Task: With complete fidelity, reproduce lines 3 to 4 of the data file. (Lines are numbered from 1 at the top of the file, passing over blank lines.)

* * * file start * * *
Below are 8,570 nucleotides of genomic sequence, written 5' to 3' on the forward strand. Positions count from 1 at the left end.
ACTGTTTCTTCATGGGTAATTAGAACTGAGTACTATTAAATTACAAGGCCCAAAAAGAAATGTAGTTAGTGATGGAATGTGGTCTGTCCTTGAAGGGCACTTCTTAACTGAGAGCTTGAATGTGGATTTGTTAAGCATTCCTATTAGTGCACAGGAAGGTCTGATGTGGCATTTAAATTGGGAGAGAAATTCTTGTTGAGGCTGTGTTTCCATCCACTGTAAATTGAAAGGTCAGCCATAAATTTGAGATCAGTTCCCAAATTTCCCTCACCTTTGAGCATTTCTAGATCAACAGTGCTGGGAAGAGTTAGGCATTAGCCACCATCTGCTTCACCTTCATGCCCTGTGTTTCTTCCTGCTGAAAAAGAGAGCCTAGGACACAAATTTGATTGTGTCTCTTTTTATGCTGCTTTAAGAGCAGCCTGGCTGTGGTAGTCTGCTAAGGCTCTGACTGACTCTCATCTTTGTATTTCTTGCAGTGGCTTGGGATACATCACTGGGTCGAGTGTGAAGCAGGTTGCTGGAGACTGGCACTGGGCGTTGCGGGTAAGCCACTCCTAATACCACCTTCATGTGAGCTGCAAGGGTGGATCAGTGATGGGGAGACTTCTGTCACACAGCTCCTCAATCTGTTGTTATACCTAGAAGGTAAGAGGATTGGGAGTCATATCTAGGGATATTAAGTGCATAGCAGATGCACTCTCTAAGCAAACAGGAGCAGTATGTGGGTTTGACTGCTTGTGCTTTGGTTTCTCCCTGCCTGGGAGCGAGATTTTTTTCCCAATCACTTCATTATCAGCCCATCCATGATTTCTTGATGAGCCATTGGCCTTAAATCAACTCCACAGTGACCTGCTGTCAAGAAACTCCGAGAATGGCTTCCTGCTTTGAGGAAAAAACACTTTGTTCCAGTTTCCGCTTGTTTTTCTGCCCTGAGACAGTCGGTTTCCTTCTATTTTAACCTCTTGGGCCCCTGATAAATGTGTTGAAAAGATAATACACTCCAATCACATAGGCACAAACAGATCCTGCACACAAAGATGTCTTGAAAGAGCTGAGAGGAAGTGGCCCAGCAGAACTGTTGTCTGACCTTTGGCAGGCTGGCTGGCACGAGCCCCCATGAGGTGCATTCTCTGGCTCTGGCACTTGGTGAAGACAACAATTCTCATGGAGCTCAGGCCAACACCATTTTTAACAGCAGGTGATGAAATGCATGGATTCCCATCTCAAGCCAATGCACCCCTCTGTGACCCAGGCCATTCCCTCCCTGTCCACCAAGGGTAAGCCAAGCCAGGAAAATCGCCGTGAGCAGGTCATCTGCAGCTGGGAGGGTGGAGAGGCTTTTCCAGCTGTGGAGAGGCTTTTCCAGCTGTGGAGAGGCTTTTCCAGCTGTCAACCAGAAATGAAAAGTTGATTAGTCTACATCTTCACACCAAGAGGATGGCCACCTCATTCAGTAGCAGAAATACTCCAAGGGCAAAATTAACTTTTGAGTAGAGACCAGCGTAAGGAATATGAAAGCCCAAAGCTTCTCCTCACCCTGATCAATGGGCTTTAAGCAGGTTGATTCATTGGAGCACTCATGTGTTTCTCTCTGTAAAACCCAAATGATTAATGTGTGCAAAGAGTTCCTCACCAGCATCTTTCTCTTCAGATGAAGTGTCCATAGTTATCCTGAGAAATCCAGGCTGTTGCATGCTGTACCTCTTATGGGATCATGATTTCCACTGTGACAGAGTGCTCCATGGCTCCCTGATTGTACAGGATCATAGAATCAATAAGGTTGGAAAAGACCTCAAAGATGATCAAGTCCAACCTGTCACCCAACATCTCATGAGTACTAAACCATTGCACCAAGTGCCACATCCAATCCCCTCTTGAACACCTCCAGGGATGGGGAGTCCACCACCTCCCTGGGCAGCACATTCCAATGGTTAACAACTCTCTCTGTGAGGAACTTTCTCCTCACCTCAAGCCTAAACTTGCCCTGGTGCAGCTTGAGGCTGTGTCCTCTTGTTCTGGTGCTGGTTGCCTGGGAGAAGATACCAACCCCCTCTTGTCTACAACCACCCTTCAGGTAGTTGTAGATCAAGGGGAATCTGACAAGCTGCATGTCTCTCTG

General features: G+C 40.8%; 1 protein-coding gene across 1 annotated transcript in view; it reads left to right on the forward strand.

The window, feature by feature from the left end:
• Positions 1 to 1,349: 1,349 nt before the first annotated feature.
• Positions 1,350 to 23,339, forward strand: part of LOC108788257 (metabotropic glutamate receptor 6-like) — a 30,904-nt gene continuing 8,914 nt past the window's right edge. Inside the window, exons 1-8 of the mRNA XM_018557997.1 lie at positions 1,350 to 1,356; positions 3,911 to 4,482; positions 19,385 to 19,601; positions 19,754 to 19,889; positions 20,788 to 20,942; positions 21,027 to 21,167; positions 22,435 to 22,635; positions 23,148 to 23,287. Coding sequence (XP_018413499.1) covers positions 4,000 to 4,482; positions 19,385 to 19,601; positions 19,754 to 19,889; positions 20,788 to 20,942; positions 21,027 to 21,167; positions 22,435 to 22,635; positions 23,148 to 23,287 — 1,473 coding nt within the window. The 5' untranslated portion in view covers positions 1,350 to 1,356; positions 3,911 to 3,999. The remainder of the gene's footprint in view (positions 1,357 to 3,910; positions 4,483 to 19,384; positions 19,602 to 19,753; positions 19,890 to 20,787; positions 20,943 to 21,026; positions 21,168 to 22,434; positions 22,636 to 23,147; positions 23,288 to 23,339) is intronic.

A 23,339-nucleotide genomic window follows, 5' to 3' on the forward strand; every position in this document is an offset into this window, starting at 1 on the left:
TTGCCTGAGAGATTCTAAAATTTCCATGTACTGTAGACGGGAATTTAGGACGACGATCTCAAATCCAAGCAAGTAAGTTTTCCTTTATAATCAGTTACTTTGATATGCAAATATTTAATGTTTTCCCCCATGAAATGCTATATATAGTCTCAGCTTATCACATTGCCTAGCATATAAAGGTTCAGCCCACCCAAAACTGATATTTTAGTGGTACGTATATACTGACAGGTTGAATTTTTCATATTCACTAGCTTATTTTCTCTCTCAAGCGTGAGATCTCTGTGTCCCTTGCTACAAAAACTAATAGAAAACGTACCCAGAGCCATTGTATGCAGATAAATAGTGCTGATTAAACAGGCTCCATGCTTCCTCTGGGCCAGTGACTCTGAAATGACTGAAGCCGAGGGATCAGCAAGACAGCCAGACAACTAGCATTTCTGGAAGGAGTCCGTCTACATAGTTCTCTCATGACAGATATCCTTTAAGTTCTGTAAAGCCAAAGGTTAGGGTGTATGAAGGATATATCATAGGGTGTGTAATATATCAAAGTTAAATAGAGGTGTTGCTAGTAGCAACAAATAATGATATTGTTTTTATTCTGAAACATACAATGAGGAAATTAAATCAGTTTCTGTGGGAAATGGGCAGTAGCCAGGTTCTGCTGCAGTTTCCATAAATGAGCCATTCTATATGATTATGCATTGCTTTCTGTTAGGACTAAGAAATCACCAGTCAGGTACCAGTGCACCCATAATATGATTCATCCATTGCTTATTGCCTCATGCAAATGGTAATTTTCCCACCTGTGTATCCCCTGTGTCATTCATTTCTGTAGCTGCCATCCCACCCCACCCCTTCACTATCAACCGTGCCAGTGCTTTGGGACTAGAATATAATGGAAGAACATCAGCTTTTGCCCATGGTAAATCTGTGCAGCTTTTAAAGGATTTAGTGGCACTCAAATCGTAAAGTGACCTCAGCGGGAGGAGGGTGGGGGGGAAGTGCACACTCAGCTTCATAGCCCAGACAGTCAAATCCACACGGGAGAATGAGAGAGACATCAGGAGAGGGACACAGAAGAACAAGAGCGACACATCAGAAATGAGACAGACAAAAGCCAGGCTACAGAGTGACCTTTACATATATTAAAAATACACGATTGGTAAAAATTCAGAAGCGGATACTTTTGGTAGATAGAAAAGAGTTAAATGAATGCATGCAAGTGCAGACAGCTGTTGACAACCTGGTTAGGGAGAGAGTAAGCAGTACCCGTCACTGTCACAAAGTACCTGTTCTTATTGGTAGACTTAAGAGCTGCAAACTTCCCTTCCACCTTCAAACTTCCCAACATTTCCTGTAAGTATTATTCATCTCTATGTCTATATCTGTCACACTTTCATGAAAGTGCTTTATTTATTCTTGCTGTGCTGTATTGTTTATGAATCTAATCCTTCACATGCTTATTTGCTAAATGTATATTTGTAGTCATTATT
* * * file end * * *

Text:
General features: G+C 40.8%; 1 protein-coding gene across 1 annotated transcript in view; it reads left to right on the forward strand.

The window, feature by feature from the left end: